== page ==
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Groundbreaking University Innovations

When University Innovation Changed the World: The Spreadsheet

By December 6, 2022No Comments

Did you know that two university engineers invented the first spreadsheet? Dan Bricklin and Bob Frankston developed the computer program that changed the way we organize data.

Prior to the invention of spreadsheets, data was organized, analyzed, and manipulated by hand. This method took more time and accounted for more errors. In 1979, Bricklin, while obtaining his master’s degree from Harvard University, and Frankston developed the first spreadsheet. Bricklin and Frankston had previously worked together at MIT and used a rented computer at the university to create the spreadsheet. They called this program VisiCalc, and it was programmed for the Apple II computer. The program was a success and marked the beginning of businesses purchasing the Apple II for the software. The two inventors established an entire category with the invention of VisiCalc, an impressive achievement born out of university innovation.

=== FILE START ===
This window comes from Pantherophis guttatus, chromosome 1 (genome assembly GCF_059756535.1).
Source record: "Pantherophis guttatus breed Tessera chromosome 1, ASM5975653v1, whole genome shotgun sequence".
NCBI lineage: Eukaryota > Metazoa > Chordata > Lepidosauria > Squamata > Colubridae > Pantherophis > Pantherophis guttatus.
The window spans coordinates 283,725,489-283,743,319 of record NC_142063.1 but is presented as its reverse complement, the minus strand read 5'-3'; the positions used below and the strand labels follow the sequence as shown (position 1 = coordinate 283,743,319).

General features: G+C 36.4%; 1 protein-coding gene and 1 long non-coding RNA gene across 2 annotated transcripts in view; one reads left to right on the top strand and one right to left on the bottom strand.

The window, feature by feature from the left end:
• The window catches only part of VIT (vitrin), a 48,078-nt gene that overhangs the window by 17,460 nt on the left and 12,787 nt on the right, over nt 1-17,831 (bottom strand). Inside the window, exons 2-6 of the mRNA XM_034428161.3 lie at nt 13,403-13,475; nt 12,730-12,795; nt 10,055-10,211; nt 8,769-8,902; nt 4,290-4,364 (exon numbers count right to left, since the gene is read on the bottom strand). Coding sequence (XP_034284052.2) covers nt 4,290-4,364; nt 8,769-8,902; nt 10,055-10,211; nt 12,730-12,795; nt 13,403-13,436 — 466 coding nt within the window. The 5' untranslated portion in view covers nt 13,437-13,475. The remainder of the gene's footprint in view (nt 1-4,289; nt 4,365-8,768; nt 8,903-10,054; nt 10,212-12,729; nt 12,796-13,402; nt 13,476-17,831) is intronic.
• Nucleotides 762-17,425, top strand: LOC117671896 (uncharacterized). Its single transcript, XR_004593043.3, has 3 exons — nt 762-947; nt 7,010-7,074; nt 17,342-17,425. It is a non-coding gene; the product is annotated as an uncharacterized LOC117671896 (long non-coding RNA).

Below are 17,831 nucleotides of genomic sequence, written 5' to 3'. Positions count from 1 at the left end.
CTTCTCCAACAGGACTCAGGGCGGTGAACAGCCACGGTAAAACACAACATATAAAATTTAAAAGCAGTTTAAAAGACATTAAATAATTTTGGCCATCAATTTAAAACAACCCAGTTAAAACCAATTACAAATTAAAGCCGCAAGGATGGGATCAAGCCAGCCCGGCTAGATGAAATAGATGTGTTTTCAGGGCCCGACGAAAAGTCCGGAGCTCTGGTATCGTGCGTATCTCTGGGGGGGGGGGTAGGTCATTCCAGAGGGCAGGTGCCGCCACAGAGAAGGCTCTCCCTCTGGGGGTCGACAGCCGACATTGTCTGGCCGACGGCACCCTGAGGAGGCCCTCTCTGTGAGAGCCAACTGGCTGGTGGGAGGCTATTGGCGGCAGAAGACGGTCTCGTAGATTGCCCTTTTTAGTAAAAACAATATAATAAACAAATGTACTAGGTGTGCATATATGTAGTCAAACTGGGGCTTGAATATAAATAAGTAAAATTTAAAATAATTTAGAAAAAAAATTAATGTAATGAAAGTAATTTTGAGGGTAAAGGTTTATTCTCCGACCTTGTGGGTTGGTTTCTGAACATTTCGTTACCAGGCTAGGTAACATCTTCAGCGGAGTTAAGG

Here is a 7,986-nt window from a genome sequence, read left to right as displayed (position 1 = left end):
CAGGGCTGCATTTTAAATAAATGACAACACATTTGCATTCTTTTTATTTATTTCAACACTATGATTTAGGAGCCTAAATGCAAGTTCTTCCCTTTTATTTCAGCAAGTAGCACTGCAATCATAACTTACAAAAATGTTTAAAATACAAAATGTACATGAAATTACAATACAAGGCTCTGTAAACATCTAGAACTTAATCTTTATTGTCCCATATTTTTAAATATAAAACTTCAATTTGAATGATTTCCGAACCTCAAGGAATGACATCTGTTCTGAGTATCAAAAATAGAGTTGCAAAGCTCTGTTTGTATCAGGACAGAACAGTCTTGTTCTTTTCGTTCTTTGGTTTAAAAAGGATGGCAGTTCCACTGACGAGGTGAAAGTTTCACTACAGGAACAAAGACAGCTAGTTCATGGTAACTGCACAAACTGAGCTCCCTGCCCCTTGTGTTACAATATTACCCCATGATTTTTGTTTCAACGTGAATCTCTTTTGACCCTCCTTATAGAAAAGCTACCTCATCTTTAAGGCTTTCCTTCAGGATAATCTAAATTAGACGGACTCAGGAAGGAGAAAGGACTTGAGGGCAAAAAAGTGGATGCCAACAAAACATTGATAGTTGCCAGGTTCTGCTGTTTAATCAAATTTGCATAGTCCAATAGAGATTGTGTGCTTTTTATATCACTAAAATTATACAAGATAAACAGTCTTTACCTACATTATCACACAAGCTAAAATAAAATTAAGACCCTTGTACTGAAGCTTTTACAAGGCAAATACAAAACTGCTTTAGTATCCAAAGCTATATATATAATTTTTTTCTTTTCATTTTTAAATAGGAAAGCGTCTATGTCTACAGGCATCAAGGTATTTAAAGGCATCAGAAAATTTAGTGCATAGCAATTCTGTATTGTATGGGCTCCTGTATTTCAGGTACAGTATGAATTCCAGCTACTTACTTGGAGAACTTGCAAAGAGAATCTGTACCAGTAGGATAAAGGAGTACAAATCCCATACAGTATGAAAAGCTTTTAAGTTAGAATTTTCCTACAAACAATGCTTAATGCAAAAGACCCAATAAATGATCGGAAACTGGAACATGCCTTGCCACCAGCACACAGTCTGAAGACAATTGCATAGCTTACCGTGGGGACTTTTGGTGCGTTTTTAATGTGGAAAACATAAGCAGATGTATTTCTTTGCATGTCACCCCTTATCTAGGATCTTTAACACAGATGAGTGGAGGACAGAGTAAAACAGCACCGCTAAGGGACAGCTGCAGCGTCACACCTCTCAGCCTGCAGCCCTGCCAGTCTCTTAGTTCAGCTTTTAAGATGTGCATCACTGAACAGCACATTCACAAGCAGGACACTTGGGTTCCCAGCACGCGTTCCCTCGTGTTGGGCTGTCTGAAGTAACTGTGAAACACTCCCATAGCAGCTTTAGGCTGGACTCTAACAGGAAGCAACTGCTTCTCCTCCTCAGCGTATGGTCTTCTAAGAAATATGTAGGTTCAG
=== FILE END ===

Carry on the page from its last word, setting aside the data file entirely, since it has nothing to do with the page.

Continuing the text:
After the invention of VisiCalc, many more advanced spreadsheet programs surfaced, such as the program from the company Consumers Software, which was acquired by Microsoft and is the basis for Microsoft Excel. Today, Microsoft Excel is the top spreadsheet software, which has 1.1 billion users. VisiCalc paved the way for this program which is now considered essential for many businesses. As of 2022, the U.S. office software market is worth $24.7 billion dollars and is expected to reach $37.4 billion dollars by 2028. The spreadsheet software market captured the largest market share in this category.

University innovation has the ability to change the world. Your organization needs to be aware of innovations emerging on campuses all over the world in order to remain competitive. FirstIgnite can help your organization identify and partner with the specific universities, laboratories, and experts you need in order to discover the next technological breakthrough, like the spreadsheet.